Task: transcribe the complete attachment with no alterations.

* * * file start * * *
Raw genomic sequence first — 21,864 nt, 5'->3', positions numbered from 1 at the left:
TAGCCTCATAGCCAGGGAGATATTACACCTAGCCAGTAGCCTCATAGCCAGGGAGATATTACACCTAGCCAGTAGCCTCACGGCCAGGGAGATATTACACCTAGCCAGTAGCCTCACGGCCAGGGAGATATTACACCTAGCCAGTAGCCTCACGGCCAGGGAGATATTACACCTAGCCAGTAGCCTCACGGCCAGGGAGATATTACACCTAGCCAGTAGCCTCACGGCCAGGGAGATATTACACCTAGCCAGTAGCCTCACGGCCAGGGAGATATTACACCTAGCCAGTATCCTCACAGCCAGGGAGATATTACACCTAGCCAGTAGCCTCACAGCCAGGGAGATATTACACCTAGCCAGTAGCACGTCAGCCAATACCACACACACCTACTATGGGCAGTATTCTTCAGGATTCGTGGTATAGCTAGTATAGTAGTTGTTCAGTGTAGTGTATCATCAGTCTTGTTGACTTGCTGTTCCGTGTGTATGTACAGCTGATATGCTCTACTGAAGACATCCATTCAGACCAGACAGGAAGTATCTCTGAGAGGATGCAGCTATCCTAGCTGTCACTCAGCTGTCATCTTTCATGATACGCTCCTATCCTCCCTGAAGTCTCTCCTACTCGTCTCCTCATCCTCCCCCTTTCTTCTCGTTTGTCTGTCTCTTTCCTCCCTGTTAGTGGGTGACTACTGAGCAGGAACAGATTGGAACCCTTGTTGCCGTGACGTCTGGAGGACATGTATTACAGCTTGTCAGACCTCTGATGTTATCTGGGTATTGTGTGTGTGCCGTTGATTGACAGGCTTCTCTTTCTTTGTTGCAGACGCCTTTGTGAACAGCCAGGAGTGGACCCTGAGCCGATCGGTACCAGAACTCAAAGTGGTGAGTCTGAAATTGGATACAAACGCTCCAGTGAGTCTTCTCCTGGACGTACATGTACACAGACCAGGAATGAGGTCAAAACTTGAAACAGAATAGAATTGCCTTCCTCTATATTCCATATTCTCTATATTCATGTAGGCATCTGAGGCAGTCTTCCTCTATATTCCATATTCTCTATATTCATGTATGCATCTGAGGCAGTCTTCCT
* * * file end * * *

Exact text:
Raw genomic sequence first — 21,864 nt, 5'->3', positions numbered from 1 at the left:
TAGCCTCATAGCCAGGGAGATATTACACCTAGCCAGTAGCCTCATAGCCAGGGAGATATTACACCTAGCCAGTAGCCTCACGGCCAGGGAGATATTACACCTAGCCAGTAGCCTCACGGCCAGGGAGATATTACACCTAGCCAGTAGCCTCACGGCCAGGGAGATATTACACCTAGCCAGTAGCCTCACGGCCAGGGAGATATTACACCTAGCCAGTAGCCTCACGGCCAGGGAGATATTACACCTAGCCAGTAGCCTCACGGCCAGGGAGATATTACACCTAGCCAGTATCCTCACAGCCAGGGAGATATTACACCTAGCCAGTAGCCTCACAGCCAGGGAGATATTACACCTAGCCAGTAGCACGTCAGCCAATACCACACACACCTACTATGGGCAGTATTCTTCAGGATTCGTGGTATAGCTAGTATAGTAGTTGTTCAGTGTAGTGTATCATCAGTCTTGTTGACTTGCTGTTCCGTGTGTATGTACAGCTGATATGCTCTACTGAAGACATCCATTCAGACCAGACAGGAAGTATCTCTGAGAGGATGCAGCTATCCTAGCTGTCACTCAGCTGTCATCTTTCATGATACGCTCCTATCCTCCCTGAAGTCTCTCCTACTCGTCTCCTCATCCTCCCCCTTTCTTCTCGTTTGTCTGTCTCTTTCCTCCCTGTTAGTGGGTGACTACTGAGCAGGAACAGATTGGAACCCTTGTTGCCGTGACGTCTGGAGGACATGTATTACAGCTTGTCAGACCTCTGATGTTATCTGGGTATTGTGTGTGTGCCGTTGATTGACAGGCTTCTCTTTCTTTGTTGCAGACGCCTTTGTGAACAGCCAGGAGTGGACCCTGAGCCGATCGGTACCAGAACTCAAAGTGGTGAGTCTGAAATTGGATACAAACGCTCCAGTGAGTCTTCTCCTGGACGTACATGTACACAGACCAGGAATGAGGTCAAAACTTGAAACAGAATAGAATTGCCTTCCTCTATATTCCATATTCTCTATATTCATGTAGGCATCTGAGGCAGTCTTCCTCTATATTCCATATTCTCTATATTCATGTATGCATCTGAGGCAGTCTTCCT